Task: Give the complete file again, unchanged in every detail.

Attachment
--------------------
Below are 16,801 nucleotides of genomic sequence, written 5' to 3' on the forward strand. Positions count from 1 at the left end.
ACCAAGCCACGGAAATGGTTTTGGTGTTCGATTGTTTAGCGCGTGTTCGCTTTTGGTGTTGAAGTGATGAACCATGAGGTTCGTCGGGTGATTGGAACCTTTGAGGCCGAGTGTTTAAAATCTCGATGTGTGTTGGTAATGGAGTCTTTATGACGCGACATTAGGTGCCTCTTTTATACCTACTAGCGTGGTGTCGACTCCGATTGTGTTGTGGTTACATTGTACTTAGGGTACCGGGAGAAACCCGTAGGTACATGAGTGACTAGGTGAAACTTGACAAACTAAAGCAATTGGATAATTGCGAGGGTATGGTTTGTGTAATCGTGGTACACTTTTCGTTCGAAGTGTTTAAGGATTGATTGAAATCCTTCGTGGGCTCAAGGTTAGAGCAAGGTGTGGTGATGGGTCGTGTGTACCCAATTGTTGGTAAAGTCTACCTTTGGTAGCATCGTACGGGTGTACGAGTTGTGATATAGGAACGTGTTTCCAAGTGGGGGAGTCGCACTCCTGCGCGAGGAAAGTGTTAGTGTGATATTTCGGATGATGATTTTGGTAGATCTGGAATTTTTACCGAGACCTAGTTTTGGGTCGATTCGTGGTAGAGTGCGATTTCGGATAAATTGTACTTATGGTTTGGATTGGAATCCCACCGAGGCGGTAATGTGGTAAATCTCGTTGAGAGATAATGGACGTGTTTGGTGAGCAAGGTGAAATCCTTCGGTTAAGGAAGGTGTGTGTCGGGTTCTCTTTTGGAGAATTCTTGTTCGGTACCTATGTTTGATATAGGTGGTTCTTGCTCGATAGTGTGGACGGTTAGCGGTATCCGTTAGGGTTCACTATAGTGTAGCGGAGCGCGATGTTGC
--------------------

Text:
Below are 16,801 nucleotides of genomic sequence, written 5' to 3' on the forward strand. Positions count from 1 at the left end.
ACCAAGCCACGGAAATGGTTTTGGTGTTCGATTGTTTAGCGCGTGTTCGCTTTTGGTGTTGAAGTGATGAACCATGAGGTTCGTCGGGTGATTGGAACCTTTGAGGCCGAGTGTTTAAAATCTCGATGTGTGTTGGTAATGGAGTCTTTATGACGCGACATTAGGTGCCTCTTTTATACCTACTAGCGTGGTGTCGACTCCGATTGTGTTGTGGTTACATTGTACTTAGGGTACCGGGAGAAACCCGTAGGTACATGAGTGACTAGGTGAAACTTGACAAACTAAAGCAATTGGATAATTGCGAGGGTATGGTTTGTGTAATCGTGGTACACTTTTCGTTCGAAGTGTTTAAGGATTGATTGAAATCCTTCGTGGGCTCAAGGTTAGAGCAAGGTGTGGTGATGGGTCGTGTGTACCCAATTGTTGGTAAAGTCTACCTTTGGTAGCATCGTACGGGTGTACGAGTTGTGATATAGGAACGTGTTTCCAAGTGGGGGAGTCGCACTCCTGCGCGAGGAAAGTGTTAGTGTGATATTTCGGATGATGATTTTGGTAGATCTGGAATTTTTACCGAGACCTAGTTTTGGGTCGATTCGTGGTAGAGTGCGATTTCGGATAAATTGTACTTATGGTTTGGATTGGAATCCCACCGAGGCGGTAATGTGGTAAATCTCGTTGAGAGATAATGGACGTGTTTGGTGAGCAAGGTGAAATCCTTCGGTTAAGGAAGGTGTGTGTCGGGTTCTCTTTTGGAGAATTCTTGTTCGGTACCTATGTTTGATATAGGTGGTTCTTGCTCGATAGTGTGGACGGTTAGCGGTATCCGTTAGGGTTCACTATAGTGTAGCGGAGCGCGATGTTGC